Nice post from Steve Rubel, comparing the approach taken by two hugely innovative companies to engaging with their customers:
Google isn’t exactly known as the most transparent company in the world, but they’re light years ahead of Apple – a company that in some ways they share a kinship with when it comes to their reputation for innovation. Apple (or for that matter any big company) can learn a lot about radical transparency, customer service and PR from Google, even though they’re hardly perfect here.
The post is worth reading in full as Rubel analyses some of the good stuff that Google does (open about improvements to their products and lots of blogs) – and compares it to the lack of such activity by Apple.
I dare say that many public sector organisations are behind even Apple in this regard. Would you even want to be as open as Google about this sort of stuff? My view would be yes, but I would imagine that the idea would scare a lot of folk to death!
One of the interesting discussions at yesterday’s focus group meeting at Ruralnet was around the idea that by aggregating all the content that’s out there on rural issues, Ruralnet might end up overloading people with information. In other words, no matter how well tagged and categorised content is, an awful lot of people just don’t have the skills or the experience to deal with a huge amount of information.
What sort of skills are required? Some are:
- The ability to scan web pages and articles to check for relevance/interest
- The use of RSS to subscribe to content you are interested in
- Using tags to further break down content to identify the stuff you really want
- Using tools like social bookmarking to clip content to read/use later
Steve Rubel has written an interesting post today, entitled ‘The Digital Curator in Your Future‘:
The call of the curator requires people who are selfless and willing to act as sherpas and guides. They’re identifiable subject matter experts who dive through mountains of digital information and distill it down to its most relevant, essential parts. Digital Curators are the future of online content. Brands, media companies and dedicated individuals can all become curators. Further, they don’t even need to create their own content, just as a museum curator rarely hangs his/her own work next to a Da Vinci. They do, however, need to be subject matter experts.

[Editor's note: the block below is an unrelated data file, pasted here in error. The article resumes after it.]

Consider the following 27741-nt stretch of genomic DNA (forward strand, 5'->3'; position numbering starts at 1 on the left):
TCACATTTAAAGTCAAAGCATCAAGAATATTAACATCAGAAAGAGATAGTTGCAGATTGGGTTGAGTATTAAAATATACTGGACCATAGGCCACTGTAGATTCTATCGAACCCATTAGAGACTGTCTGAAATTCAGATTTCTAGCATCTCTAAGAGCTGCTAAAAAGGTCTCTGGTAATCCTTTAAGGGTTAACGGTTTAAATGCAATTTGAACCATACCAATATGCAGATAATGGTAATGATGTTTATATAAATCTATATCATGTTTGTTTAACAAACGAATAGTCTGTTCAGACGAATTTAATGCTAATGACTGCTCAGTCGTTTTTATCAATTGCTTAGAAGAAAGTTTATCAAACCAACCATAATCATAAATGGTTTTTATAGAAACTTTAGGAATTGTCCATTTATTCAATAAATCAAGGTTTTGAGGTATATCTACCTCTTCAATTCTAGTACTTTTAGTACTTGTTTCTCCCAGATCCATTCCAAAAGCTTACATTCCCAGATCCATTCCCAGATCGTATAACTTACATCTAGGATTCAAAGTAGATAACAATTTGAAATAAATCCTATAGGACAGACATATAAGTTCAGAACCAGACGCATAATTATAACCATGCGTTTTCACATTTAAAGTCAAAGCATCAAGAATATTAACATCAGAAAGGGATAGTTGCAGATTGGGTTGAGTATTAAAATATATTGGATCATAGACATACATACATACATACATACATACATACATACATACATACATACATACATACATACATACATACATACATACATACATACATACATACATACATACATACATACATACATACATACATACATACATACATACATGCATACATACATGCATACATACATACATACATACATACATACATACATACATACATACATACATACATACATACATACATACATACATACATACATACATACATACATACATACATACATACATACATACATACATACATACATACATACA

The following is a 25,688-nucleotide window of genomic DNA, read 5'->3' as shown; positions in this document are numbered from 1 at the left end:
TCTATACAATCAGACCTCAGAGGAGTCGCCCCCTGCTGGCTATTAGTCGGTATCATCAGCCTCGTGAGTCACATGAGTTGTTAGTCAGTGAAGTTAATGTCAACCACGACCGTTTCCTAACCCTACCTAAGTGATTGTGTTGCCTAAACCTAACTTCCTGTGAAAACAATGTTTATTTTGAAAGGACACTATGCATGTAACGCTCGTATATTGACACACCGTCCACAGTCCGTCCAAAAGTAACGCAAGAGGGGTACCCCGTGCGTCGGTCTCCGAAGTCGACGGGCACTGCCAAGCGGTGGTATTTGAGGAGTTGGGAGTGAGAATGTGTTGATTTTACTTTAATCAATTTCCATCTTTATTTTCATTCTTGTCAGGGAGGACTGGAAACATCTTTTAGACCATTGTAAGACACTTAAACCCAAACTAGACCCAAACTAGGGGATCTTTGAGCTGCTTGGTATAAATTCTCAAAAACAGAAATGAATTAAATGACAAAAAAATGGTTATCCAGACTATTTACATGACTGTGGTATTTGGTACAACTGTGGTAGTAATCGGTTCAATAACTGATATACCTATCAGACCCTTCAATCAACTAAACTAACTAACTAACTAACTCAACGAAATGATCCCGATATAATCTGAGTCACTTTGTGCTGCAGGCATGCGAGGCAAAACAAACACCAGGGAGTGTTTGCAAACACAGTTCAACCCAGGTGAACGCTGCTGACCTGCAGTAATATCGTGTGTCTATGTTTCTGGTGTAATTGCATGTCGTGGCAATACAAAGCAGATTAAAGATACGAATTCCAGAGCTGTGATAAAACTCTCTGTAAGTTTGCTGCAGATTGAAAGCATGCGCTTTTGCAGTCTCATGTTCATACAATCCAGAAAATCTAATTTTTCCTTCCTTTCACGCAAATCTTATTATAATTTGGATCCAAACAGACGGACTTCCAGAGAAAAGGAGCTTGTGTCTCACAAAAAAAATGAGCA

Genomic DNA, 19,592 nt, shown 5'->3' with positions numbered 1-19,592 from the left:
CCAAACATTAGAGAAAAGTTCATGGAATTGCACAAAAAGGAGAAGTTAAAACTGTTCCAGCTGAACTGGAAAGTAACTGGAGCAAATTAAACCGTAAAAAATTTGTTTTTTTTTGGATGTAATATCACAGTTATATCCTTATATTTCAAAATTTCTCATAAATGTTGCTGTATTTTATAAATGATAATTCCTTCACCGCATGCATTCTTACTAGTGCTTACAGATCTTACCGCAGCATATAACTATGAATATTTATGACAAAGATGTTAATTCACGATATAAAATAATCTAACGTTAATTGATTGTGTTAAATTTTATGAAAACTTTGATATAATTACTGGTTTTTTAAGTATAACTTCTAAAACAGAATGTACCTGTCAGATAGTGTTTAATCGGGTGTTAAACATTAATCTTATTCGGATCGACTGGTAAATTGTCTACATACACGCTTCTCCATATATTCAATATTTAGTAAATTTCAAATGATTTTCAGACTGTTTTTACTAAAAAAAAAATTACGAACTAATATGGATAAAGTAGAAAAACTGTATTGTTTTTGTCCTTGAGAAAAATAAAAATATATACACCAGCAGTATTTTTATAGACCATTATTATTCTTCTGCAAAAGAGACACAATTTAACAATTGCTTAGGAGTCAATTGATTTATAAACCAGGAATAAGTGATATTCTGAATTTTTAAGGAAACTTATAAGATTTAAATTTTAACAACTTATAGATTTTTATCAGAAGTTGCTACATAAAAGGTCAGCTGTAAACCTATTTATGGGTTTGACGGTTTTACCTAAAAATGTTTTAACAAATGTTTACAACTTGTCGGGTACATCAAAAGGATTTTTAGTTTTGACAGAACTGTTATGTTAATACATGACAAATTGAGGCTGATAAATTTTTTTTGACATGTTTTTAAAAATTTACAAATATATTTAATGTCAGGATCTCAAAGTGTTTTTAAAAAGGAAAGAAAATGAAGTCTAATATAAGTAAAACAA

The point here is that the tools are not enough. Google Reader, Del.icio.us etc already exist and can be used to manage and view information. But the need is there for a guiding human hand, someone used to dealing with large amounts of information and with the ability to be able to spot at a glance what is useful, and to whom.
This is yet another facet of the role that is emerging, including the community facilitators that Steve Dale has written about, and the online community organiser that Seth Godin has discussed. Bring in other elements: Steve Bridger‘s buzz director, David Wilcox‘s institutional hacker, Nancy White‘s community technology steward.
Slowly there is a job description building up for a role which is needed within every organisation – the only issue is, do they know it yet?
Steve Rubel has posted about "The Lazysphere and the Decline of Deep Blogging".
Somewhere circa 2006 the tech blogger mindset shifted – at least among the majority. People who used to work hard creating and spreading big ideas resorted to simply regurgitating the same old news over and over again, often with very little value add. It’s almost like we stopped the real work of reading, thinking and writing in favor of going all herd, all the time.
So is this true? Is there really less value in the blogging that’s going on right now? I’m not so sure.
One issue is that the level of noise has increased – there are more bloggers. Therefore, there are more rubbish bloggers, and more crappy blogs. After all, 98% of everything is pretty crud. So that’s a factor. Attention loggers like TechMeme are bound to display large numbers of bloggers regurgitating news, because that is what a lot of bloggers do. That doesn’t mean to say, though, that the quality bloggers aren’t out there, nor that they are in decreasing numbers in real terms.
The other is that many of the best bloggers like to be on the bleeding edge – they like to be early adopters, especially those who blog about tech and web innovation. Quite rightly so: if they weren’t engaging in new technology, we’d be questioning why we bother reading them. Now, one of the trends of recent developments is that stuff is getting smaller, shorter. Twitter is blogging, reduced. Seesmic is YouTube, reduced. If people are playing with these toys, then their output is bound to be reduced. That’s not being lazy, it’s just taking part.